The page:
Struve argues that it was the primarily the local bourgeoisie's fear of the organized working class which led them to support Nazism, although such support was slow in coming and never complete. The Revolution of 1918-19 and the turmoil of the early Republic naturally alarmed the local middle class, which responded by creating a broad spectrum of "protective organizations." Among the latter, of course, were the Nazis. Yet Struve convincingly demonstrates the Nazis were few in number and had little political significance during the crisis years of 1919-23 or Weimar's "good years" of 1924-28. From 1929 on though the party won a growing local following, primarily in terms of electoral support rather than in actual membership. Struve argues this turnabout was largely caused by the success of the SPD in 1928 elections which reawakened the fears of the local Buergertum. The political violence which accompanied the last years of Weimar at both the national and local level reinforced these fears. The economic impact of the Depression on the town's already sluggish economy also played a role, but precisely how this affected the middle class remains a bit hazy.

Struve provides a wealth of detail on local Nazi activists and their activities in 1929-33. His examination of local party membership produces few surprises: most were lower middle class, with a handful of factory owners and professionals, and only a few workers. However, in contrast to other researchers Struve argues that the success of the local party was largely due to financial and organizational help it received from regional leadership.(1) In his view it was only this outside help which allowed local party leaders to carry out its activities, many of which were dictated by the same Gau or national officials.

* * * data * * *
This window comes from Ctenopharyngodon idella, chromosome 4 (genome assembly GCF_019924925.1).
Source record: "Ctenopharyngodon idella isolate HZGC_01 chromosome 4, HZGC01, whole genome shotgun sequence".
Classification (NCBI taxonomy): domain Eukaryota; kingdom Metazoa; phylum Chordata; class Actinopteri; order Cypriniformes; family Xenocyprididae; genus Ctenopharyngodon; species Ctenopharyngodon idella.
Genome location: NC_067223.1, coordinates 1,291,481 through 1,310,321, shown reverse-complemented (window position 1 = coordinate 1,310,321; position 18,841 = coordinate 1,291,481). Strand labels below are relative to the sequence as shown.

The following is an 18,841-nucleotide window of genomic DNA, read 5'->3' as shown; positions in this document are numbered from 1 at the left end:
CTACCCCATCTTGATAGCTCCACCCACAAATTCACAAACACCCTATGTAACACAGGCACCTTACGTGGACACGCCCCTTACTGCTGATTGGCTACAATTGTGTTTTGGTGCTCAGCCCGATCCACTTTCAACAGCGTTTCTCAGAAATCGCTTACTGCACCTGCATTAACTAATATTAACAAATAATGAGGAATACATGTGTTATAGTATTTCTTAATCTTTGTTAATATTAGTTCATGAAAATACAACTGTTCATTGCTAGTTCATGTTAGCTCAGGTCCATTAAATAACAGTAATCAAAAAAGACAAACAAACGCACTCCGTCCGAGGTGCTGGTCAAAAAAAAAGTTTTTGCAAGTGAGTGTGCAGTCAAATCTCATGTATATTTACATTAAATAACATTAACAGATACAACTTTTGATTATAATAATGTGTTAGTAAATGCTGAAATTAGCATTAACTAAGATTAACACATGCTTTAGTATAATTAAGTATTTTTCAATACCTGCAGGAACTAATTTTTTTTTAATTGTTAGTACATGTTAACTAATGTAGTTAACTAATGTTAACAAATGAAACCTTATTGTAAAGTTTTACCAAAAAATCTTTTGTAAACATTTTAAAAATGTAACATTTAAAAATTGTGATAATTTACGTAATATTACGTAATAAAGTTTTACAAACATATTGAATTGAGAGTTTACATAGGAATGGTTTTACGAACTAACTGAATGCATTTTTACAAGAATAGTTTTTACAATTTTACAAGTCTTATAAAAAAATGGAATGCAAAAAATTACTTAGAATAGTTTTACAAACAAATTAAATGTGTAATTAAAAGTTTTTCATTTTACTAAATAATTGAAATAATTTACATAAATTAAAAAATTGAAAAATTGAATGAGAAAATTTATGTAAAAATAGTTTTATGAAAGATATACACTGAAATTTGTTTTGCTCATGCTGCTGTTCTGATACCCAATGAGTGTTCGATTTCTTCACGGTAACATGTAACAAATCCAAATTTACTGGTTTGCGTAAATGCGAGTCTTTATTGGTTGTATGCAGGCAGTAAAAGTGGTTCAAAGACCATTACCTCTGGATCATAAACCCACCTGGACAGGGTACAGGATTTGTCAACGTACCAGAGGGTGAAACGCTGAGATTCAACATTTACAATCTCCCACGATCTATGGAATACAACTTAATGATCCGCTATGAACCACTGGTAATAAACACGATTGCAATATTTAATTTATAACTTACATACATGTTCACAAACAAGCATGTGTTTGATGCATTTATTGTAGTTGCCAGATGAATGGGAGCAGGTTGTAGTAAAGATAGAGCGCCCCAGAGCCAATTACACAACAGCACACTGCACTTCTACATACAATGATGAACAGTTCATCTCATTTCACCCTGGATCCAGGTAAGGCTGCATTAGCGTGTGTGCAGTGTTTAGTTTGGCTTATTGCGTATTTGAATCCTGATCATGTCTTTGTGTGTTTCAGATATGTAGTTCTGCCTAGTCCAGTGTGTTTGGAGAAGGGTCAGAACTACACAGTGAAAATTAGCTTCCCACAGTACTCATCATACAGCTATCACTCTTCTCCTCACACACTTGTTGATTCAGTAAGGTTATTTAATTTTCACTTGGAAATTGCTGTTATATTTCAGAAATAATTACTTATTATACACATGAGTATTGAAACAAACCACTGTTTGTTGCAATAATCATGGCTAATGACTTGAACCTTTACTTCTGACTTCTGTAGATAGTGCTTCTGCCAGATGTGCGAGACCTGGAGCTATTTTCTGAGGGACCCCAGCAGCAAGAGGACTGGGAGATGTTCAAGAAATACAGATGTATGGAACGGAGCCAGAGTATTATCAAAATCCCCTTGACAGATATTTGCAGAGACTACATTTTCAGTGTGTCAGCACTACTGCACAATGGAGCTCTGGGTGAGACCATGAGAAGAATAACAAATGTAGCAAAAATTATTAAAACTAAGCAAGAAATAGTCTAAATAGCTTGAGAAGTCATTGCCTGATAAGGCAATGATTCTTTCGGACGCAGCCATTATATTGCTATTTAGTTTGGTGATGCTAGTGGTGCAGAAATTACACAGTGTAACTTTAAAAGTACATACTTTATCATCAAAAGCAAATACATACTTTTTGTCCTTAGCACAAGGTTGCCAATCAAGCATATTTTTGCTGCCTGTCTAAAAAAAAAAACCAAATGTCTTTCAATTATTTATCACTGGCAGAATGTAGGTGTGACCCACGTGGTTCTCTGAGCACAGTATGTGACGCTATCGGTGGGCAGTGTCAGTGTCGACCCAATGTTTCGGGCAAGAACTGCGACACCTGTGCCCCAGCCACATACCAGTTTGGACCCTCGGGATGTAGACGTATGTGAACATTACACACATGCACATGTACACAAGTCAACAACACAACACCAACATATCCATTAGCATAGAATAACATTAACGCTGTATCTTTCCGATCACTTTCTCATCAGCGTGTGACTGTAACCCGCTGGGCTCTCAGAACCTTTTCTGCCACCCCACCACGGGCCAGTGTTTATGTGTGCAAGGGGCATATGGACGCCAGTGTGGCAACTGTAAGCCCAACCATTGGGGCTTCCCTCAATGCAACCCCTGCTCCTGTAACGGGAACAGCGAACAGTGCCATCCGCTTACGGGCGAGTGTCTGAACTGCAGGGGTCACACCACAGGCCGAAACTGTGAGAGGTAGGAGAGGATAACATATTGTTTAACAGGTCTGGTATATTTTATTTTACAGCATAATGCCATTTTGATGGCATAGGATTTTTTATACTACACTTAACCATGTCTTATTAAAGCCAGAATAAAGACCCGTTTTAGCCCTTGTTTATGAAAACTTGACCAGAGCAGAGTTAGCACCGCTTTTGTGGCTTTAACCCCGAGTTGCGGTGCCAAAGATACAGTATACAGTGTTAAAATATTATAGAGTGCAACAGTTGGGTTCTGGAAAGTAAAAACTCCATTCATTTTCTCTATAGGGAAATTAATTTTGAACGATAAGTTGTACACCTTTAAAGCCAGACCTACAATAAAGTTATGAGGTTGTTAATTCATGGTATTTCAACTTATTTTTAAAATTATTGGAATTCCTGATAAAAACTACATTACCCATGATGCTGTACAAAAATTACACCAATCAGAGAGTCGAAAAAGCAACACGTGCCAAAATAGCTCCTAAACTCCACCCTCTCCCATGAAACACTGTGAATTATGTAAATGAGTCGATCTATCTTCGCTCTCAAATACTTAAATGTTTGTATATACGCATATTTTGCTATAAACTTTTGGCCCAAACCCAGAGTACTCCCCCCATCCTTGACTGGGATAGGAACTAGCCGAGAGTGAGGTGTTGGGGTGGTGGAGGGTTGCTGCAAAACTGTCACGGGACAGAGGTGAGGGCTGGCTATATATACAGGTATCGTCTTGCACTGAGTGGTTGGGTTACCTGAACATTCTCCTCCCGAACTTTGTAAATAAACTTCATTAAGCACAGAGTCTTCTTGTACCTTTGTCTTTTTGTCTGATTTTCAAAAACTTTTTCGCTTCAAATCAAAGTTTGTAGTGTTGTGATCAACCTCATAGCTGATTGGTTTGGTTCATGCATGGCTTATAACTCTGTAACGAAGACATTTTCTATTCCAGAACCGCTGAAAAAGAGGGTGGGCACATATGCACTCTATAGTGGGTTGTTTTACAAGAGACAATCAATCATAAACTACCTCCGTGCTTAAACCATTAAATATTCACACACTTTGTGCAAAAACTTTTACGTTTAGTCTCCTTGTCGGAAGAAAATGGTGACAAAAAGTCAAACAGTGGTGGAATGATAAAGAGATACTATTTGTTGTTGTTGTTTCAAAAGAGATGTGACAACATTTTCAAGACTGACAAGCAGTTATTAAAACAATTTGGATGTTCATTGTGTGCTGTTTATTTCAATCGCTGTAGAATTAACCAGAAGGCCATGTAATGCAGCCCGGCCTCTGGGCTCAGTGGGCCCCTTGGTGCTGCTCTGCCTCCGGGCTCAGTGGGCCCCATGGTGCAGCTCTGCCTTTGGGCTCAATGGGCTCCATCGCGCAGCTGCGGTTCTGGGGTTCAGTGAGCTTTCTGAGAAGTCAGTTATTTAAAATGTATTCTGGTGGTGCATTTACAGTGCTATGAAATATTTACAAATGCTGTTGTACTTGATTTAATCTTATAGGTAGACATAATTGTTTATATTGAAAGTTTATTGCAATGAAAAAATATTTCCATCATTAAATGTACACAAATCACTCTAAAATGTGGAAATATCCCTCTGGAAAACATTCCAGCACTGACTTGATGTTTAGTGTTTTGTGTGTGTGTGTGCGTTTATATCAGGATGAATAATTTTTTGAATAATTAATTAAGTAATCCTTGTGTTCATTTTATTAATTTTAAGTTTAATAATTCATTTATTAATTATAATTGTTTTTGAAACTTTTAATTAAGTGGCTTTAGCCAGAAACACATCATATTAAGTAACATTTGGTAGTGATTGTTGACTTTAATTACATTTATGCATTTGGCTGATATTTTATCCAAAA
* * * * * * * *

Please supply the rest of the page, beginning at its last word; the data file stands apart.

The image of the local party as a transmission belt carrying out directives from above is even stronger for the period after 1933. According to Struve, Gleichschaltung in Osterode proceeded more slowly than at the national level and was constantly prodded along by commands from above. While he details how local Communists and Socialists were victims of repression and how members of the middle class were cajoled or coerced into conformity, Struve suggests these measures owed more to central direction than local initiative. Yet he stresses that once Gleichschaltung was accomplished by 1934, resistance was all but impossible because of the nature of small town life. On numerous occasions he emphasizes that while the intimacy and informality of local life allowed individuals some scope for "oppositional" attitudes and behavior, it prevented the development of any type of conspiratorial "resistance" groups similar to those noted by other authors in larger cities.(2)